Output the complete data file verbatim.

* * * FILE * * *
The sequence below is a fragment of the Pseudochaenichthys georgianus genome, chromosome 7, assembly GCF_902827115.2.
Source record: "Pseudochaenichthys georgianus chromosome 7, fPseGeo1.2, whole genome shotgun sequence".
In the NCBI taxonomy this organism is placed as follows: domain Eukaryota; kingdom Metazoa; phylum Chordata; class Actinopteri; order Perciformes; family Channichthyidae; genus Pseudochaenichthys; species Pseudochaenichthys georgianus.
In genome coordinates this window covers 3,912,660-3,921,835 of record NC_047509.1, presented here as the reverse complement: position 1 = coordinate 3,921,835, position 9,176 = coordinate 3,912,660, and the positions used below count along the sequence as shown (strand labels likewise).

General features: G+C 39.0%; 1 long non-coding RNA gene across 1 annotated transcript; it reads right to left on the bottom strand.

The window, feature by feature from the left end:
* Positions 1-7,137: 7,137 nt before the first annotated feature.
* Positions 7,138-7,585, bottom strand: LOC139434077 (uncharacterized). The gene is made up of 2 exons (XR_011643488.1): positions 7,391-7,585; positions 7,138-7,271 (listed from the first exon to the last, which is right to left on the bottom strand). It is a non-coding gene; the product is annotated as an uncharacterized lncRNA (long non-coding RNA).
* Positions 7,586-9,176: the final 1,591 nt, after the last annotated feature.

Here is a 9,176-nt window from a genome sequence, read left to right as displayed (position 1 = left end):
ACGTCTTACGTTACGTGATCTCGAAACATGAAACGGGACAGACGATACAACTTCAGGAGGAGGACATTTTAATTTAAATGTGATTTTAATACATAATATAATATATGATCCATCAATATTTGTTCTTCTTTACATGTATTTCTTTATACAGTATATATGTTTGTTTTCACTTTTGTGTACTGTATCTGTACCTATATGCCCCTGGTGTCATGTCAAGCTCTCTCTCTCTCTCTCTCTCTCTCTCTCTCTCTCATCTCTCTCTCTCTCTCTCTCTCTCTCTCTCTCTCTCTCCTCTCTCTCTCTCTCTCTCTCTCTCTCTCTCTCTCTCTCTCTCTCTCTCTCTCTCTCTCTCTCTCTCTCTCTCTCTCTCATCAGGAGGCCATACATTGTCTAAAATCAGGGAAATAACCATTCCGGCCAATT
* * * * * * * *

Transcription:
The sequence below is a fragment of the Pseudochaenichthys georgianus genome, chromosome 7, assembly GCF_902827115.2.
Source record: "Pseudochaenichthys georgianus chromosome 7, fPseGeo1.2, whole genome shotgun sequence".
In the NCBI taxonomy this organism is placed as follows: domain Eukaryota; kingdom Metazoa; phylum Chordata; class Actinopteri; order Perciformes; family Channichthyidae; genus Pseudochaenichthys; species Pseudochaenichthys georgianus.
In genome coordinates this window covers 3,912,660-3,921,835 of record NC_047509.1, presented here as the reverse complement: position 1 = coordinate 3,921,835, position 9,176 = coordinate 3,912,660, and the positions used below count along the sequence as shown (strand labels likewise).

General features: G+C 39.0%; 1 long non-coding RNA gene across 1 annotated transcript; it reads right to left on the bottom strand.

The window, feature by feature from the left end:
* Positions 1-7,137: 7,137 nt before the first annotated feature.
* Positions 7,138-7,585, bottom strand: LOC139434077 (uncharacterized). The gene is made up of 2 exons (XR_011643488.1): positions 7,391-7,585; positions 7,138-7,271 (listed from the first exon to the last, which is right to left on the bottom strand). It is a non-coding gene; the product is annotated as an uncharacterized lncRNA (long non-coding RNA).
* Positions 7,586-9,176: the final 1,591 nt, after the last annotated feature.

Here is a 9,176-nt window from a genome sequence, read left to right as displayed (position 1 = left end):
ACGTCTTACGTTACGTGATCTCGAAACATGAAACGGGACAGACGATACAACTTCAGGAGGAGGACATTTTAATTTAAATGTGATTTTAATACATAATATAATATATGATCCATCAATATTTGTTCTTCTTTACATGTATTTCTTTATACAGTATATATGTTTGTTTTCACTTTTGTGTACTGTATCTGTACCTATATGCCCCTGGTGTCATGTCAAGCTCTCTCTCTCTCTCTCTCTCTCTCTCTCTCTCTCATCTCTCTCTCTCTCTCTCTCTCTCTCTCTCTCTCTCTCCTCTCTCTCTCTCTCTCTCTCTCTCTCTCTCTCTCTCTCTCTCTCTCTCTCTCTCTCTCTCTCTCTCTCTCTCTCTCTCATCAGGAGGCCATACATTGTCTAAAATCAGGGAAATAACCATTCCGGCCAATT